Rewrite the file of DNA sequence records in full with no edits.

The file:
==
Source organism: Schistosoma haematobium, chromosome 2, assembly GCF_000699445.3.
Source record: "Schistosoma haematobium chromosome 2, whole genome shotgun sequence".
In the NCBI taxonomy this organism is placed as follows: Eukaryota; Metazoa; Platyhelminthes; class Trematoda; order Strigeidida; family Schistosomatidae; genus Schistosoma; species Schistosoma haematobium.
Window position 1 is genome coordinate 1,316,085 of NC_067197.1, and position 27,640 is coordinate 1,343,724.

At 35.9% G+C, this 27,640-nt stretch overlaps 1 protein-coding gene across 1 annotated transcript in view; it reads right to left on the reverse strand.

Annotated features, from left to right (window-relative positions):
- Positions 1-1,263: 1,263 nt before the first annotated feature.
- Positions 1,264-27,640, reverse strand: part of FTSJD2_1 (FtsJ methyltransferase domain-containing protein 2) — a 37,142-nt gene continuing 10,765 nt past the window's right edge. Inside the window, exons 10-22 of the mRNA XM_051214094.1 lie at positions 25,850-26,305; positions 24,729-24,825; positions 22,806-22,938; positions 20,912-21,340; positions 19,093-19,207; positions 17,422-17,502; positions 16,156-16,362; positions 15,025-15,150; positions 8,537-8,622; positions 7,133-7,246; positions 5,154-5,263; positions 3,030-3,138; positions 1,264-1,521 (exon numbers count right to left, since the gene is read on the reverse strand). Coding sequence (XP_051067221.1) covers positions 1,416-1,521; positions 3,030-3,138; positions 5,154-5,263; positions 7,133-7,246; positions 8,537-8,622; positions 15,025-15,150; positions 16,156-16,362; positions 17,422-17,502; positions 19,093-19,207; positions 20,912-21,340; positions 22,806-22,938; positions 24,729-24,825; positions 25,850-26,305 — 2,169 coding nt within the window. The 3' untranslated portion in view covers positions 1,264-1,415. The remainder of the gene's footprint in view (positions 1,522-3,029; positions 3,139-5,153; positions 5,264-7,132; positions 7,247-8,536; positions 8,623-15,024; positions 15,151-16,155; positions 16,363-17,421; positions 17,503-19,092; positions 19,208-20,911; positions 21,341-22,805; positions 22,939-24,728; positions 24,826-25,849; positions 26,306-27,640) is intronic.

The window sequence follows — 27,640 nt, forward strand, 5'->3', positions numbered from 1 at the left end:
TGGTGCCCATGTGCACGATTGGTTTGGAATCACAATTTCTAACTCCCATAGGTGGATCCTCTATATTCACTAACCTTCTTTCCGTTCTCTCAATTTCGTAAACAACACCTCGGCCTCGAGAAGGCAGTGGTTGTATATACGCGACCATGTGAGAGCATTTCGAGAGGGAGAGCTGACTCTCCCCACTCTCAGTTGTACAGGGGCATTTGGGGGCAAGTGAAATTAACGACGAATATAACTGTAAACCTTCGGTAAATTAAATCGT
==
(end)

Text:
Source organism: Schistosoma haematobium, chromosome 2, assembly GCF_000699445.3.
Source record: "Schistosoma haematobium chromosome 2, whole genome shotgun sequence".
In the NCBI taxonomy this organism is placed as follows: Eukaryota; Metazoa; Platyhelminthes; class Trematoda; order Strigeidida; family Schistosomatidae; genus Schistosoma; species Schistosoma haematobium.
Window position 1 is genome coordinate 1,316,085 of NC_067197.1, and position 27,640 is coordinate 1,343,724.

At 35.9% G+C, this 27,640-nt stretch overlaps 1 protein-coding gene across 1 annotated transcript in view; it reads right to left on the reverse strand.

Annotated features, from left to right (window-relative positions):
- Positions 1-1,263: 1,263 nt before the first annotated feature.
- Positions 1,264-27,640, reverse strand: part of FTSJD2_1 (FtsJ methyltransferase domain-containing protein 2) — a 37,142-nt gene continuing 10,765 nt past the window's right edge. Inside the window, exons 10-22 of the mRNA XM_051214094.1 lie at positions 25,850-26,305; positions 24,729-24,825; positions 22,806-22,938; positions 20,912-21,340; positions 19,093-19,207; positions 17,422-17,502; positions 16,156-16,362; positions 15,025-15,150; positions 8,537-8,622; positions 7,133-7,246; positions 5,154-5,263; positions 3,030-3,138; positions 1,264-1,521 (exon numbers count right to left, since the gene is read on the reverse strand). Coding sequence (XP_051067221.1) covers positions 1,416-1,521; positions 3,030-3,138; positions 5,154-5,263; positions 7,133-7,246; positions 8,537-8,622; positions 15,025-15,150; positions 16,156-16,362; positions 17,422-17,502; positions 19,093-19,207; positions 20,912-21,340; positions 22,806-22,938; positions 24,729-24,825; positions 25,850-26,305 — 2,169 coding nt within the window. The 3' untranslated portion in view covers positions 1,264-1,415. The remainder of the gene's footprint in view (positions 1,522-3,029; positions 3,139-5,153; positions 5,264-7,132; positions 7,247-8,536; positions 8,623-15,024; positions 15,151-16,155; positions 16,363-17,421; positions 17,503-19,092; positions 19,208-20,911; positions 21,341-22,805; positions 22,939-24,728; positions 24,826-25,849; positions 26,306-27,640) is intronic.

The window sequence follows — 27,640 nt, forward strand, 5'->3', positions numbered from 1 at the left end:
TGGTGCCCATGTGCACGATTGGTTTGGAATCACAATTTCTAACTCCCATAGGTGGATCCTCTATATTCACTAACCTTCTTTCCGTTCTCTCAATTTCGTAAACAACACCTCGGCCTCGAGAAGGCAGTGGTTGTATATACGCGACCATGTGAGAGCATTTCGAGAGGGAGAGCTGACTCTCCCCACTCTCAGTTGTACAGGGGCATTTGGGGGCAAGTGAAATTAACGACGAATATAACTGTAAACCTTCGGTAAATTAAATCGT